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Volume 70, Issue 3


The Constitutional Compromise to Guarantee Education

by  Derek W. Black

Although the U.S. Supreme Court refused to recognize education as a fundamental right in San Antonio Independent School District v. Rodriguez, the Court in several other cases has emphasized the possibility that the Constitution might afford some protection for education. New litigation is attempting to fill that void. This litigation comes at a perfect time.…


Compensating City Councils

by  Kellen Zale

How much of “other people’s money” should city councils be paid? This Article analyzes the issue of city council compensation by exploring the institutional design of compensation procedures and unpacking the normative concerns surrounding the pay of our cities’ elected leaders. Should city councils decide their own pay? Should voters? Should state legislatures? This Article…


Chevron Meets the Categorical Approach

by  Shannon M. Grammel

The Immigration and Nationality Act (INA) predicates various civil and criminal consequences on a noncitizen’s prior conviction for an “aggravated felony.” In determining whether a noncitizen’s prior conviction counts as one for an aggravated felony, courts and the relevant immigration agencies employ what is known as the categorical approach. That approach collides with Chevron deference…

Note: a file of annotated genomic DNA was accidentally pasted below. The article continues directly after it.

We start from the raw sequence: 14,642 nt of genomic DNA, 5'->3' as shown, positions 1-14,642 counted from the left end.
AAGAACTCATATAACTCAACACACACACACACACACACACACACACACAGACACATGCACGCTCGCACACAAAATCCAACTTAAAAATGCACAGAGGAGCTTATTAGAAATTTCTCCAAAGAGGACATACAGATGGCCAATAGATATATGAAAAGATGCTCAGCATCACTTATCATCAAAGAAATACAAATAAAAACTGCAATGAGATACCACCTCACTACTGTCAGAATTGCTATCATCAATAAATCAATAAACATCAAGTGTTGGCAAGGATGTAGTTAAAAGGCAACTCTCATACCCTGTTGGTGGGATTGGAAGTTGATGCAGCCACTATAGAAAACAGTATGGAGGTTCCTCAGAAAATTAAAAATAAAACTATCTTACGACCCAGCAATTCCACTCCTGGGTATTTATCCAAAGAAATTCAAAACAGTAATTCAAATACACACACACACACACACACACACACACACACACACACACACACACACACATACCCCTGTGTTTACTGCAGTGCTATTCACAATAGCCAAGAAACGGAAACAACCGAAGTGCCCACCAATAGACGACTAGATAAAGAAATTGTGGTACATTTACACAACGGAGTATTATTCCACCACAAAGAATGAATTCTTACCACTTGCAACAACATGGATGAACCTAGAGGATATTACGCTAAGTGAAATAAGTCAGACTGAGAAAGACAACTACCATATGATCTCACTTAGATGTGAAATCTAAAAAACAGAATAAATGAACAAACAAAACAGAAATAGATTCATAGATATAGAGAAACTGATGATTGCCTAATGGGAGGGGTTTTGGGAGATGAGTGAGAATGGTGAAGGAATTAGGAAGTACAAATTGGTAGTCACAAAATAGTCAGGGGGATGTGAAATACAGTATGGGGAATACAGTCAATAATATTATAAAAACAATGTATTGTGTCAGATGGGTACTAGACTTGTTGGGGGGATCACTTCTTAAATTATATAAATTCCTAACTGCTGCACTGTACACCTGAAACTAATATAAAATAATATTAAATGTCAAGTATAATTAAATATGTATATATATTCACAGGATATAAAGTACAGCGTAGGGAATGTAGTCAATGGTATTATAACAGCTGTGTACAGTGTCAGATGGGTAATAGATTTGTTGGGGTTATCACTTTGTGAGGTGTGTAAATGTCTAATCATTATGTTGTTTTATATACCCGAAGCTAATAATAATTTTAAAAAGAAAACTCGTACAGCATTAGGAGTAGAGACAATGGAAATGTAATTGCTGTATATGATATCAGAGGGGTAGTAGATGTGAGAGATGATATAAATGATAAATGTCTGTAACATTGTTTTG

Does Justice ‘Need to Know’?

Judging Classified State Secrets in the Face of Executive Obstruction
by  Faaris Akremi

Reams have been written on the state secrets privilege and its consequences for litigants’ rights. So too have scholars explored individuals’ rights to challenge security clearance decisions as they relate to employment. But there has never been a thorough exploration of how to resolve conflicts between the state secrets privilege and the security clearance system…